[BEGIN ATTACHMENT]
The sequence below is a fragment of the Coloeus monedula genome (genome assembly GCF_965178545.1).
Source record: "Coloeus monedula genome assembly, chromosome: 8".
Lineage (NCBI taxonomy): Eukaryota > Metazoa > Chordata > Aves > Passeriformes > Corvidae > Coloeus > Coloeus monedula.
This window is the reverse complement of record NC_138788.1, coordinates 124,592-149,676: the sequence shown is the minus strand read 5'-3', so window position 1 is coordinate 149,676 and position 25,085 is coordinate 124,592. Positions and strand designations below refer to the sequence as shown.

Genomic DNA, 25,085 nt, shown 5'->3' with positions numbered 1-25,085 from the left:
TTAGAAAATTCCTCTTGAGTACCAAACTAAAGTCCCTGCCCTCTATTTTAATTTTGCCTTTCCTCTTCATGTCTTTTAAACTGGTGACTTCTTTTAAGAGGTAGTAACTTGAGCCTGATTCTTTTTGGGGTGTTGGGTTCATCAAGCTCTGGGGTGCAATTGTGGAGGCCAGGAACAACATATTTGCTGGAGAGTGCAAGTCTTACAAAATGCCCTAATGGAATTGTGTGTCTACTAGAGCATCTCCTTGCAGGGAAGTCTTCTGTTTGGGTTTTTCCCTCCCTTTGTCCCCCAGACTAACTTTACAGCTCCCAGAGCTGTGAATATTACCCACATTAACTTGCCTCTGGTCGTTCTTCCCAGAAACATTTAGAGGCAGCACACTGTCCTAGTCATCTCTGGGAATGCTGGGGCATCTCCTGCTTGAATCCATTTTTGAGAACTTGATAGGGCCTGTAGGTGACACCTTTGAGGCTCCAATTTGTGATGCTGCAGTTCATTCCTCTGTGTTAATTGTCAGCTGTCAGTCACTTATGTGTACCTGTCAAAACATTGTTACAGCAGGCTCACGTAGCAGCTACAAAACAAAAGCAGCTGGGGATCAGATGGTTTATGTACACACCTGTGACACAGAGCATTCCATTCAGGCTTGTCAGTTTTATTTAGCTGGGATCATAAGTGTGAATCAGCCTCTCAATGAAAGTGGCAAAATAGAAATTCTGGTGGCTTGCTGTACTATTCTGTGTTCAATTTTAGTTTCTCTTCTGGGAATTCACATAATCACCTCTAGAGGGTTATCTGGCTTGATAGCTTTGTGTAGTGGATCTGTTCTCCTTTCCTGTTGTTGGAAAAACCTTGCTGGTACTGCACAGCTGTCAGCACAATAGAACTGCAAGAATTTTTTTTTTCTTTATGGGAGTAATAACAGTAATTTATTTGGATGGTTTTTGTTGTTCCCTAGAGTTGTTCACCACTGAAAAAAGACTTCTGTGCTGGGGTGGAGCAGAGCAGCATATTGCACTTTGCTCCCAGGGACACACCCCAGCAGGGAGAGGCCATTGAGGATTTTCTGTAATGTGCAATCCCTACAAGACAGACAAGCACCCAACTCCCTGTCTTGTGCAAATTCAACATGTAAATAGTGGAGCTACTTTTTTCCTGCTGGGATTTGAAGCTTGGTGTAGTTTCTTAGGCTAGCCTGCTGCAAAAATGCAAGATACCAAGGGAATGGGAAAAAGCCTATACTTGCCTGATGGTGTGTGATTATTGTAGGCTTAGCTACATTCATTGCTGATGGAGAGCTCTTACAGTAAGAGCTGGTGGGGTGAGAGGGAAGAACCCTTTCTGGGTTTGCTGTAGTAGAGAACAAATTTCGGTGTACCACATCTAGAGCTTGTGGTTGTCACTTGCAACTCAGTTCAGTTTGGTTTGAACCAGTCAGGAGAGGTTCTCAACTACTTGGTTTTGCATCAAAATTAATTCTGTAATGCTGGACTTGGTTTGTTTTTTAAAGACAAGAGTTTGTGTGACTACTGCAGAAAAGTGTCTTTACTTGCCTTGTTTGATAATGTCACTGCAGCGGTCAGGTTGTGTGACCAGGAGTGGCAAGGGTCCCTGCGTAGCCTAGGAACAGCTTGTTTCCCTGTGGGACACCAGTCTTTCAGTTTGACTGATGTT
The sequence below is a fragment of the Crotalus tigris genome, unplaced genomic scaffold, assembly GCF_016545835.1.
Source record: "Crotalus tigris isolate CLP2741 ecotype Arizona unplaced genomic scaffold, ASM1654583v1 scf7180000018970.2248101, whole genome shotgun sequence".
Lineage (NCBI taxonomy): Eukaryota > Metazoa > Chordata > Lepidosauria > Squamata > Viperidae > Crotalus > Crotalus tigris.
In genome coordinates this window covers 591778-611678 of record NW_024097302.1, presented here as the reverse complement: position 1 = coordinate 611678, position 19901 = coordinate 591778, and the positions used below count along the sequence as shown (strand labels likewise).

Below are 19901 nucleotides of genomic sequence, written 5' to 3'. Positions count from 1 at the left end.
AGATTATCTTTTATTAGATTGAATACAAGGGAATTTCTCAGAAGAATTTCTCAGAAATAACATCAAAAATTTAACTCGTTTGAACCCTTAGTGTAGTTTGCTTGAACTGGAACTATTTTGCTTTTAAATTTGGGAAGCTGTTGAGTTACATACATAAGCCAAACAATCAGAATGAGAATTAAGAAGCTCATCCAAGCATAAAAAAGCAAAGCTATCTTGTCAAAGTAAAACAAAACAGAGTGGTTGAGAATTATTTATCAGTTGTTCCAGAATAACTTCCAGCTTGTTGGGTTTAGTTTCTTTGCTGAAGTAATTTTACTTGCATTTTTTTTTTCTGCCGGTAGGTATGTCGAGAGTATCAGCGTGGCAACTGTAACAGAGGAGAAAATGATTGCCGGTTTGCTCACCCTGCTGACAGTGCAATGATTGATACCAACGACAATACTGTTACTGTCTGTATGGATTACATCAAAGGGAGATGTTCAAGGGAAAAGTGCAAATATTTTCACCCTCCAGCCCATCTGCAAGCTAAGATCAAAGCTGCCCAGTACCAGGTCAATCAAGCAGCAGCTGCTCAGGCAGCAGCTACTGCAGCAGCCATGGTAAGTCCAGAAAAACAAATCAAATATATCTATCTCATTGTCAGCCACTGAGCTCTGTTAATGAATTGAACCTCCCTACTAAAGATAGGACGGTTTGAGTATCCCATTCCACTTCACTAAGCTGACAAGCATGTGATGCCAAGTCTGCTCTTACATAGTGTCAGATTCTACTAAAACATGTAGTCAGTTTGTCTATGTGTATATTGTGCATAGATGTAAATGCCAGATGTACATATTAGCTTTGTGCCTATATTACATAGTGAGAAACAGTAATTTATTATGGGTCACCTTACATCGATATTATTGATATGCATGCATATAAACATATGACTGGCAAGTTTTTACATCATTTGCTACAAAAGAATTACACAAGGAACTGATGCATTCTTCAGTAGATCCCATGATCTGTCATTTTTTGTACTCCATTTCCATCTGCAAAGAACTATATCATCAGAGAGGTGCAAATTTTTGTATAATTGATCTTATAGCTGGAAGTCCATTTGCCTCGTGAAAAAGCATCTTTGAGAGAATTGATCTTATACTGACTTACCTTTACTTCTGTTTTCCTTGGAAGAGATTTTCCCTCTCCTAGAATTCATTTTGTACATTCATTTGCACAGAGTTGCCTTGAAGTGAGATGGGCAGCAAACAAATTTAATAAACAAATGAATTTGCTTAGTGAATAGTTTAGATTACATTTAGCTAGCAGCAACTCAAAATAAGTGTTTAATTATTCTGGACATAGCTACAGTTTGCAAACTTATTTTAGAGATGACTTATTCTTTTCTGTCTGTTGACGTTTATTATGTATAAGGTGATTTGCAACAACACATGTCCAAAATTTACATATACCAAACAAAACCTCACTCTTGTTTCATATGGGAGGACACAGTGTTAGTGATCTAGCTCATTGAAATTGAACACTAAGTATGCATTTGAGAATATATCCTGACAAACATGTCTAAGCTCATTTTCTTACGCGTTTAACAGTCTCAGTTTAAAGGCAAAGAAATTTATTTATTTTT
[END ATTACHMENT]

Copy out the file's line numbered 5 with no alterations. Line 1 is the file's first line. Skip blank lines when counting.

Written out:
Genomic DNA, 25,085 nt, shown 5'->3' with positions numbered 1-25,085 from the left: